Michael Knox (Dave Bautista) arrives in London to visit the daughter of his dead brother. Uncle Mike takes his niece Danni for a fun night out at the football stadium – i.e. they’re gonna watch a soccer game to all us American folk.
Meanwhile, Arkady Belav (Ray Stevenson) is unleashing a plan. Years back he and his brother Dimitrit led a Russian revolution. Arkady was captured and Dimitri was killed – or so it appeared. He actually faked his death, cooperated with authorities and had some major reconstructive surgery to make him look like Pierce Brosnan. He’s also attending this soccer game – and Arkady is determined to find him.
What better way to track down his long lost brother than when he’s one of the thousands of fans in attendance at a soccer stadium.
Arkady and his team of violent mercenaries seize control of the stadium, lock it down, wire the place with explosives, set out on their search for Dimitri and the clock starts ticking down for a big bang.
But they didn’t count on Knox, who happens to be an experienced ex-military man and like so many action heroes before him, is in the wrong place at the right time. He will do anything to protect his niece and save all these 35,000 soccer fans from these baddies!
Lets get this out of the way – Final Score is clearly ripped from the ‘Die Hard Blueprint’.
Let’s see. A single location getting taken over by terrorists, a lone hero, an endangered family member, phones going dead, finding a bag of C4 explosives, contacting police on a walkie talkie, writing terrorist info on his hand, throwing a dead bad guy off the roof to get outside attention, one terrorist wants to personally kill this hero because he killed someone they care for.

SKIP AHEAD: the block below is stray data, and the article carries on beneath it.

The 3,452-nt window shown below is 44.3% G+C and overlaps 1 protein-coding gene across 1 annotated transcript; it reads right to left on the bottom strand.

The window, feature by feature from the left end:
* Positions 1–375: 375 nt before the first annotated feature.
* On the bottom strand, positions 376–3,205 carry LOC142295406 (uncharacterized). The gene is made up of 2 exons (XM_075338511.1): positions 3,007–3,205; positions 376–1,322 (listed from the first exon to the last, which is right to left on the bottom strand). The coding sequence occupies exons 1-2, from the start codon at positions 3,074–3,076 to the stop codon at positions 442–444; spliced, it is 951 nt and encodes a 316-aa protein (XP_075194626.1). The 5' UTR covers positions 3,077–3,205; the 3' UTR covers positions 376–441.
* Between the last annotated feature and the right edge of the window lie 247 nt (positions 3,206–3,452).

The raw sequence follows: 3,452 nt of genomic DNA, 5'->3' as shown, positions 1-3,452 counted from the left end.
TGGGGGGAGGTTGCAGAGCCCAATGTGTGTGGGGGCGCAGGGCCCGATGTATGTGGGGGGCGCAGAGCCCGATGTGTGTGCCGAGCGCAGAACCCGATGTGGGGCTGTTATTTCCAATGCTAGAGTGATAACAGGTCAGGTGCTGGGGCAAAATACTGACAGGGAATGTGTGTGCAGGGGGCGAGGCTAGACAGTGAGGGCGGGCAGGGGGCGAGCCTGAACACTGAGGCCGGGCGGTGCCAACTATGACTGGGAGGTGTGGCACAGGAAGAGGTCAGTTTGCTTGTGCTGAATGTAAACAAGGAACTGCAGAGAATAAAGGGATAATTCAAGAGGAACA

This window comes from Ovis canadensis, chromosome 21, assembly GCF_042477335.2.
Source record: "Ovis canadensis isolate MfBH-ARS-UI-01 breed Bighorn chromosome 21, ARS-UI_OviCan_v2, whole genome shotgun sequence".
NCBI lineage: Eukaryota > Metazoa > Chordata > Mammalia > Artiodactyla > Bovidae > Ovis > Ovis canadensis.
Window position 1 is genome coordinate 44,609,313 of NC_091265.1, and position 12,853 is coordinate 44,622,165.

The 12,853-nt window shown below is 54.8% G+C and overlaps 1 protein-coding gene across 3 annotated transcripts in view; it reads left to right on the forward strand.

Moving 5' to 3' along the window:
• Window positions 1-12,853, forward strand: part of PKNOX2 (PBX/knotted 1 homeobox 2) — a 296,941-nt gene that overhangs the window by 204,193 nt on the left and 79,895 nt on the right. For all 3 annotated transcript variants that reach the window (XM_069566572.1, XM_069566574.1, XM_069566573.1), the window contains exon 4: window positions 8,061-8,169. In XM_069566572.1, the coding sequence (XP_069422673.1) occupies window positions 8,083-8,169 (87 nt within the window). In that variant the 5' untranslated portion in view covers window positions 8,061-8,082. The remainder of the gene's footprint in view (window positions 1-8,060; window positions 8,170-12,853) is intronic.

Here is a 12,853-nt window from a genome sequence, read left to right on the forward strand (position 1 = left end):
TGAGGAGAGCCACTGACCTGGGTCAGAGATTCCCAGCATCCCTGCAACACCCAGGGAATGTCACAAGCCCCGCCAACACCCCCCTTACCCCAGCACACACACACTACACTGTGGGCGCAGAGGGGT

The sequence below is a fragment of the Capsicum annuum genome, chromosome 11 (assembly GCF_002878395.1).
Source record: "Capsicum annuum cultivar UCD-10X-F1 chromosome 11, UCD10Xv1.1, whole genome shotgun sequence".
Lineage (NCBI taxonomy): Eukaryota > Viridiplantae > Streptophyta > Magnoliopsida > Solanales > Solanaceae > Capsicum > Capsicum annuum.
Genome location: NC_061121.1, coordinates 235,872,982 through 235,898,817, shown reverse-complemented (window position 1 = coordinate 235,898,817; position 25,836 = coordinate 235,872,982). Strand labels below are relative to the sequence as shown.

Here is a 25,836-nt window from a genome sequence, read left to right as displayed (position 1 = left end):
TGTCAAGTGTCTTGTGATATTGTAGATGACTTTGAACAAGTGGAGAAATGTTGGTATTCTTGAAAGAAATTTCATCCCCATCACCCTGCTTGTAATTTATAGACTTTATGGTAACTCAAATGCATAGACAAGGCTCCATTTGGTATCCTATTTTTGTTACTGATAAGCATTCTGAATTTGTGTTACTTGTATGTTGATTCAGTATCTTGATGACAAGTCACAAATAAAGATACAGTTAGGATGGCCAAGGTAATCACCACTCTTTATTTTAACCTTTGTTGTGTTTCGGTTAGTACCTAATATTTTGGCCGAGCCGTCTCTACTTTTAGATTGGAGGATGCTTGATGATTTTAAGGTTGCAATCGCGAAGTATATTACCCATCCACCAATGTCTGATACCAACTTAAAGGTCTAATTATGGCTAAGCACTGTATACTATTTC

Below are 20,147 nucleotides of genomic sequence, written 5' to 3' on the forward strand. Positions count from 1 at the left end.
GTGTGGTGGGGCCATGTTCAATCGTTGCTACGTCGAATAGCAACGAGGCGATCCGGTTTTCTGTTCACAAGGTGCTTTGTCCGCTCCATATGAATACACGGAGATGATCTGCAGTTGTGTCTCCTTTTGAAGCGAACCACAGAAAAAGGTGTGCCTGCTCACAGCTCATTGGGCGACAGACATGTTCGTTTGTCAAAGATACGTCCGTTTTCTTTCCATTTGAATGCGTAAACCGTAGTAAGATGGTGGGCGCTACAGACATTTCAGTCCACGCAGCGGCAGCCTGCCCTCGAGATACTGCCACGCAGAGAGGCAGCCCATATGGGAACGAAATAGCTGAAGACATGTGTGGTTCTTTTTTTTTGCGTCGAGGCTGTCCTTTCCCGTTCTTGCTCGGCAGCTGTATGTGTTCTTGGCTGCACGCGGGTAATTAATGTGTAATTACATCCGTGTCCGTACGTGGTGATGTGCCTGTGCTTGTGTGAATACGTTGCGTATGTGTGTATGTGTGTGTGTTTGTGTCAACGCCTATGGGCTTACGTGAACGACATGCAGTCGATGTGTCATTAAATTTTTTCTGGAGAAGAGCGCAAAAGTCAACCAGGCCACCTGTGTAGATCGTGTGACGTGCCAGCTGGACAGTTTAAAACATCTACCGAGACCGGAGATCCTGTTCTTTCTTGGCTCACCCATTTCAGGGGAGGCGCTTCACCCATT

When one of the terrorist cronies tells Stevenson something will take a while, he replies in typical Hans Gruber fashion, “Don’t waste time talking to me.”
Does any of this sound familiar?
Never mind the comparisons to Die Hard, it’s so obvious they might as well have subtitled this ‘Die Hard in a Soccer Stadium’. Or as someone reminded me, that Final Score is basically a remake of Sudden Death – Jean Claude Van Damme’s 1995 ‘Die Hard in a hockey arena’ movie. This is the same thing, just a different sport.
Final Score isn’t striving to be anything original or deep. It just tries to be entertaining – and it succeeds.
The action is lively, bloody, and pretty well put together. Director Scott Mann (who Bautista has worked with before) stages the sequences in rather a routine, but effective fashion.
At times we get too much of that handheld, shaky cam work (I thought that was finally dying off, but it’s still hanging around), but the action scenes for the most part are satisfying.
There’s a brutal fight in an elevator, a grisly fight in a kitchen. a ludicrous yet fun motorcycle chase on the roof. Good and bad guys get shot in the head, there’s stabbings, a run in with a deep fryer, Bautista is running around for most of the movie with his faced cut up with blood. (I kept thinking that must of been hell for the continuity and makeup person to keep track of). I was enjoying it much more than I expected.
Unlike, Dwayne ‘The Rock’ Johnson, whose action career has turned into a series of PG-13, family friendly lightweight ‘action fare’, Bautista looks like he’s capable of filling the harder-edged old-school, R-rated action that fans of the genre crave.
Action films like this might not break the box office like they used to. There was a time when no one was shocked that an R-rated action movie was the most popular thing in theaters.
Today, it’s become more of a rarity and studios have become more resistant towards them, wanting to dull them down until they’re safe enough for the kids too. They did that with the last two Die Hard movies! The last Terminator was a harmless afternoon romp.